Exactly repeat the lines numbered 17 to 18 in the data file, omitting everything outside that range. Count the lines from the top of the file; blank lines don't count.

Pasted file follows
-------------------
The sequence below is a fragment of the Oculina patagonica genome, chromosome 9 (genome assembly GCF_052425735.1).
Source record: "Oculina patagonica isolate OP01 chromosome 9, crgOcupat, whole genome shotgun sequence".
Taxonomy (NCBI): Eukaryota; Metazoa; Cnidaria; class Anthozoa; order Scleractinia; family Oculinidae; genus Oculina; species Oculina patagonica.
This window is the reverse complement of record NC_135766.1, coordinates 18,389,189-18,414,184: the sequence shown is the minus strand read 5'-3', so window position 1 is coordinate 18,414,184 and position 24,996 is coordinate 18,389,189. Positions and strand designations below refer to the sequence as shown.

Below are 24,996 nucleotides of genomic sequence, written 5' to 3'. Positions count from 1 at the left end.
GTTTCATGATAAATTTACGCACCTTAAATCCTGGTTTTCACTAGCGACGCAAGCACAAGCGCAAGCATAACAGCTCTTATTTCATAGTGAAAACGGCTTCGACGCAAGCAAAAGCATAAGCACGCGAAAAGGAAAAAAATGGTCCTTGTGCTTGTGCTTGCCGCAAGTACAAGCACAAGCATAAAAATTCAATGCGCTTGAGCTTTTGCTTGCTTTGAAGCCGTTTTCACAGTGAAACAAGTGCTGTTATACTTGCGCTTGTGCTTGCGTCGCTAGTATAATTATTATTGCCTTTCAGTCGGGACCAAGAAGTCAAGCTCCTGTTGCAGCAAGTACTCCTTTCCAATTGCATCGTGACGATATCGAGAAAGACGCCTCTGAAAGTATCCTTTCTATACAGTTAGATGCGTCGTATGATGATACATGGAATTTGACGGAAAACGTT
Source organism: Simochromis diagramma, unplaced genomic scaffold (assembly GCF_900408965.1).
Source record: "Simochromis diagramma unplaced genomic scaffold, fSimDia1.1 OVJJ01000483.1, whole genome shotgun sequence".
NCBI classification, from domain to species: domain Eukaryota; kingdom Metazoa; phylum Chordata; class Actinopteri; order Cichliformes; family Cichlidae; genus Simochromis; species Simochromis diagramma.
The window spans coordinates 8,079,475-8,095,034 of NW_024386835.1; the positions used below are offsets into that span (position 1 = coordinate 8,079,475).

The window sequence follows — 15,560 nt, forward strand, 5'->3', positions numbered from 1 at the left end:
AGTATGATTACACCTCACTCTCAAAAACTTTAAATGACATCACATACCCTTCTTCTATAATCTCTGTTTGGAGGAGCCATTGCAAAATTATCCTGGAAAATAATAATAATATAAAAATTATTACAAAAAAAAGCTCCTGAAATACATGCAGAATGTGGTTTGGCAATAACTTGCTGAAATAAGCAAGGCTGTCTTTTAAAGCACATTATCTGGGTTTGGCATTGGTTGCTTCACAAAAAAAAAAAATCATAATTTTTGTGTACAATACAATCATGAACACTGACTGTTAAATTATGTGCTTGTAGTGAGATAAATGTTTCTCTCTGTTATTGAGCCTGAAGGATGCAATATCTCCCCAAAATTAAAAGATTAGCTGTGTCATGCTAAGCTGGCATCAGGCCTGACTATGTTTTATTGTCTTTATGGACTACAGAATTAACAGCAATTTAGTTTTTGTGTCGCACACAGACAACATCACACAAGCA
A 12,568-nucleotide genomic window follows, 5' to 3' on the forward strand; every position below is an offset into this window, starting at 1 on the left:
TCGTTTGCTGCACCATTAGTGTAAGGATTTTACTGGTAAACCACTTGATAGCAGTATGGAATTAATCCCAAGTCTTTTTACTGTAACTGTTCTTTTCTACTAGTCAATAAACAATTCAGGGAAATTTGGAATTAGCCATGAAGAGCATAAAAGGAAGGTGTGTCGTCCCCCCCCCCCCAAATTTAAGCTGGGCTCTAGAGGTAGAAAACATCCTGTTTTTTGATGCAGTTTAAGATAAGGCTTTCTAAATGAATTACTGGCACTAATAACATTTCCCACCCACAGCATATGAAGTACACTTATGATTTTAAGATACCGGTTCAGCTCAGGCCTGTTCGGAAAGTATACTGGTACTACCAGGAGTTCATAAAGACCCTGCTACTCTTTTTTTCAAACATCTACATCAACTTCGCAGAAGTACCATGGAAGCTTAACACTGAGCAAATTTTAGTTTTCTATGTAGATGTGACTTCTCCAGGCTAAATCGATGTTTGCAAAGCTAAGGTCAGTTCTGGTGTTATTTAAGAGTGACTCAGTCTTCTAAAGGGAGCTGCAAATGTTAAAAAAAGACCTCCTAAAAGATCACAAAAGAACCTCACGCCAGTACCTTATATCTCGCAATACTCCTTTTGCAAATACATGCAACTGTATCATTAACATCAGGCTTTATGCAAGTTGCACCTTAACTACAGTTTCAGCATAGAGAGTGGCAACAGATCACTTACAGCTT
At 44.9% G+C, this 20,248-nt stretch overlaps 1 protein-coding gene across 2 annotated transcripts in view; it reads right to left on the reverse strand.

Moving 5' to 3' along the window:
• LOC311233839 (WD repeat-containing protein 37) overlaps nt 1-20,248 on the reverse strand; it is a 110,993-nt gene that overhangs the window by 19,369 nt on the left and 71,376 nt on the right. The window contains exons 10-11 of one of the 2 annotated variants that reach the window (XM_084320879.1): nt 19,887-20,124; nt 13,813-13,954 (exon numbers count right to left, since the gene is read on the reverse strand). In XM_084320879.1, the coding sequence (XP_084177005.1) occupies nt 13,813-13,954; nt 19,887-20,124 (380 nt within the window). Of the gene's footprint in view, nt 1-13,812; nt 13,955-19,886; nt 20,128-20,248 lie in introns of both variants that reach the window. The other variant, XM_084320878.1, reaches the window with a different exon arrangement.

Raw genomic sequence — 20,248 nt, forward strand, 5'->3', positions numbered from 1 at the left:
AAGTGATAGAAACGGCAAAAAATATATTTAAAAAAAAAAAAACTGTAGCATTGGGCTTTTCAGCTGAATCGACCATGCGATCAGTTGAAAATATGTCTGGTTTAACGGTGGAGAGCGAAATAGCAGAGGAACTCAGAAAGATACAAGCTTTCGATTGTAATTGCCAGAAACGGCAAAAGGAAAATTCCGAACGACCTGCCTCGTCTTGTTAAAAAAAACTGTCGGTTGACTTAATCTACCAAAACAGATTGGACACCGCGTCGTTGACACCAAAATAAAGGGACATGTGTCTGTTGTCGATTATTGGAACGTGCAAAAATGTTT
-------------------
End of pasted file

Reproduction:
• LOC311233839 (WD repeat-containing protein 37) overlaps nt 1-20,248 on the reverse strand; it is a 110,993-nt gene that overhangs the window by 19,369 nt on the left and 71,376 nt on the right. The window contains exons 10-11 of one of the 2 annotated variants that reach the window (XM_084320879.1): nt 19,887-20,124; nt 13,813-13,954 (exon numbers count right to left, since the gene is read on the reverse strand). In XM_084320879.1, the coding sequence (XP_084177005.1) occupies nt 13,813-13,954; nt 19,887-20,124 (380 nt within the window). Of the gene's footprint in view, nt 1-13,812; nt 13,955-19,886; nt 20,128-20,248 lie in introns of both variants that reach the window. The other variant, XM_084320878.1, reaches the window with a different exon arrangement.

Raw genomic sequence — 20,248 nt, forward strand, 5'->3', positions numbered from 1 at the left: